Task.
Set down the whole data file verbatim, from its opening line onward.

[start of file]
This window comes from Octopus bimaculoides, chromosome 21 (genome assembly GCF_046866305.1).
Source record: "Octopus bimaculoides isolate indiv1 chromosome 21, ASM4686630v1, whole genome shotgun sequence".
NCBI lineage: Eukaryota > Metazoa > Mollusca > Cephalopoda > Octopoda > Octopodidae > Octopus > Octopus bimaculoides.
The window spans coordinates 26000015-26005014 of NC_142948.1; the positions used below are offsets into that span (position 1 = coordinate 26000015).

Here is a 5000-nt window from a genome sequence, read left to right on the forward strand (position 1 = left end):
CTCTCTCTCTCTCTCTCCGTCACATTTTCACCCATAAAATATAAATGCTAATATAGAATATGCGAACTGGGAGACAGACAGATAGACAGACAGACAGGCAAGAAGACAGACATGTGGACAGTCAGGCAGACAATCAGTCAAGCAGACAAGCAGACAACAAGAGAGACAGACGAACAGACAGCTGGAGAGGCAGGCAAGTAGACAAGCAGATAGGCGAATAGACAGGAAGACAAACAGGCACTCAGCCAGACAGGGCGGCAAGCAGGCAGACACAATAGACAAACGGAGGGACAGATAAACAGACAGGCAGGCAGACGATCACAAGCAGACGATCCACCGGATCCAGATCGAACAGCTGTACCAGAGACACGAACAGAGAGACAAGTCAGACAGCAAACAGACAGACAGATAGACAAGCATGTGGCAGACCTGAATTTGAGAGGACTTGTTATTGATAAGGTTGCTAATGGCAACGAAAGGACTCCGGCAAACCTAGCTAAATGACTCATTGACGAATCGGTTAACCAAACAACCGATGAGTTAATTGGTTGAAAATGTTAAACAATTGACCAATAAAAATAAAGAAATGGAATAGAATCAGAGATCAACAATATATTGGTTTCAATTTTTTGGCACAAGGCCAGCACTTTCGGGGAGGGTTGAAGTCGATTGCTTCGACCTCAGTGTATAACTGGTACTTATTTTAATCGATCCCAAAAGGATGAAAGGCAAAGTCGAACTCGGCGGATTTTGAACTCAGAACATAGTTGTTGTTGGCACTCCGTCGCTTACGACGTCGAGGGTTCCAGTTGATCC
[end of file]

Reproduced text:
This window comes from Octopus bimaculoides, chromosome 21 (genome assembly GCF_046866305.1).
Source record: "Octopus bimaculoides isolate indiv1 chromosome 21, ASM4686630v1, whole genome shotgun sequence".
NCBI lineage: Eukaryota > Metazoa > Mollusca > Cephalopoda > Octopoda > Octopodidae > Octopus > Octopus bimaculoides.
The window spans coordinates 26000015-26005014 of NC_142948.1; the positions used below are offsets into that span (position 1 = coordinate 26000015).

Here is a 5000-nt window from a genome sequence, read left to right on the forward strand (position 1 = left end):
CTCTCTCTCTCTCTCTCCGTCACATTTTCACCCATAAAATATAAATGCTAATATAGAATATGCGAACTGGGAGACAGACAGATAGACAGACAGACAGGCAAGAAGACAGACATGTGGACAGTCAGGCAGACAATCAGTCAAGCAGACAAGCAGACAACAAGAGAGACAGACGAACAGACAGCTGGAGAGGCAGGCAAGTAGACAAGCAGATAGGCGAATAGACAGGAAGACAAACAGGCACTCAGCCAGACAGGGCGGCAAGCAGGCAGACACAATAGACAAACGGAGGGACAGATAAACAGACAGGCAGGCAGACGATCACAAGCAGACGATCCACCGGATCCAGATCGAACAGCTGTACCAGAGACACGAACAGAGAGACAAGTCAGACAGCAAACAGACAGACAGATAGACAAGCATGTGGCAGACCTGAATTTGAGAGGACTTGTTATTGATAAGGTTGCTAATGGCAACGAAAGGACTCCGGCAAACCTAGCTAAATGACTCATTGACGAATCGGTTAACCAAACAACCGATGAGTTAATTGGTTGAAAATGTTAAACAATTGACCAATAAAAATAAAGAAATGGAATAGAATCAGAGATCAACAATATATTGGTTTCAATTTTTTGGCACAAGGCCAGCACTTTCGGGGAGGGTTGAAGTCGATTGCTTCGACCTCAGTGTATAACTGGTACTTATTTTAATCGATCCCAAAAGGATGAAAGGCAAAGTCGAACTCGGCGGATTTTGAACTCAGAACATAGTTGTTGTTGGCACTCCGTCGCTTACGACGTCGAGGGTTCCAGTTGATCC